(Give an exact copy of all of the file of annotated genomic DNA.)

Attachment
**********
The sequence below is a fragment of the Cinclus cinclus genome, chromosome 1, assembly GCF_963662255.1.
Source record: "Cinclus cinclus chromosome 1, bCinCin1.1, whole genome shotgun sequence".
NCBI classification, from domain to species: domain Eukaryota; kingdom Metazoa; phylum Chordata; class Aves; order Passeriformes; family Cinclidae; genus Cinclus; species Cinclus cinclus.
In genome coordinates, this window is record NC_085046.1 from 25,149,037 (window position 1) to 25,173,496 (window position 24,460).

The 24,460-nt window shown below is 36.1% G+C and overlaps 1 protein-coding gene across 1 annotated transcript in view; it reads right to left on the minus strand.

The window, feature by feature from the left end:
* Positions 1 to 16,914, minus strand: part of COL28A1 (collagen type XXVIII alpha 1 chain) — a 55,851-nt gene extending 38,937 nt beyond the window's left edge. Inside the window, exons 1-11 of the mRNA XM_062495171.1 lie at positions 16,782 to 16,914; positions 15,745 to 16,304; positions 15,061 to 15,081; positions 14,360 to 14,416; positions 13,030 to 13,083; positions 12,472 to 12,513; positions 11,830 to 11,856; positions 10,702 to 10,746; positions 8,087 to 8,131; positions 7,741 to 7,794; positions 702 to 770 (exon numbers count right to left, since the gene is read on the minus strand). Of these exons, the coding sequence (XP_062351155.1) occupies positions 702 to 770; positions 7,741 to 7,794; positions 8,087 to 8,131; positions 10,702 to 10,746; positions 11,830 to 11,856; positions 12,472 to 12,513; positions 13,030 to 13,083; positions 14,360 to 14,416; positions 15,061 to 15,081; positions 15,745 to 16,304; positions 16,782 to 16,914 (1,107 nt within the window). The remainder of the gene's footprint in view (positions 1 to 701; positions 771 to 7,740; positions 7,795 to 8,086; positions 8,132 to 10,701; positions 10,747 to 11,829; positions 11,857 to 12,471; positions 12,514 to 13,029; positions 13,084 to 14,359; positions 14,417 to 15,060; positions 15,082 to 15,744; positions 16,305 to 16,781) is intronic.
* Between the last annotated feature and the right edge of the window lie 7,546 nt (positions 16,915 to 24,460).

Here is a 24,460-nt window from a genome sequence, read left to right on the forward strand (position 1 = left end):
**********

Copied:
The sequence below is a fragment of the Cinclus cinclus genome, chromosome 1, assembly GCF_963662255.1.
Source record: "Cinclus cinclus chromosome 1, bCinCin1.1, whole genome shotgun sequence".
NCBI classification, from domain to species: domain Eukaryota; kingdom Metazoa; phylum Chordata; class Aves; order Passeriformes; family Cinclidae; genus Cinclus; species Cinclus cinclus.
In genome coordinates, this window is record NC_085046.1 from 25,149,037 (window position 1) to 25,173,496 (window position 24,460).

The 24,460-nt window shown below is 36.1% G+C and overlaps 1 protein-coding gene across 1 annotated transcript in view; it reads right to left on the minus strand.

The window, feature by feature from the left end:
* Positions 1 to 16,914, minus strand: part of COL28A1 (collagen type XXVIII alpha 1 chain) — a 55,851-nt gene extending 38,937 nt beyond the window's left edge. Inside the window, exons 1-11 of the mRNA XM_062495171.1 lie at positions 16,782 to 16,914; positions 15,745 to 16,304; positions 15,061 to 15,081; positions 14,360 to 14,416; positions 13,030 to 13,083; positions 12,472 to 12,513; positions 11,830 to 11,856; positions 10,702 to 10,746; positions 8,087 to 8,131; positions 7,741 to 7,794; positions 702 to 770 (exon numbers count right to left, since the gene is read on the minus strand). Of these exons, the coding sequence (XP_062351155.1) occupies positions 702 to 770; positions 7,741 to 7,794; positions 8,087 to 8,131; positions 10,702 to 10,746; positions 11,830 to 11,856; positions 12,472 to 12,513; positions 13,030 to 13,083; positions 14,360 to 14,416; positions 15,061 to 15,081; positions 15,745 to 16,304; positions 16,782 to 16,914 (1,107 nt within the window). The remainder of the gene's footprint in view (positions 1 to 701; positions 771 to 7,740; positions 7,795 to 8,086; positions 8,132 to 10,701; positions 10,747 to 11,829; positions 11,857 to 12,471; positions 12,514 to 13,029; positions 13,084 to 14,359; positions 14,417 to 15,060; positions 15,082 to 15,744; positions 16,305 to 16,781) is intronic.
* Between the last annotated feature and the right edge of the window lie 7,546 nt (positions 16,915 to 24,460).

Here is a 24,460-nt window from a genome sequence, read left to right on the forward strand (position 1 = left end):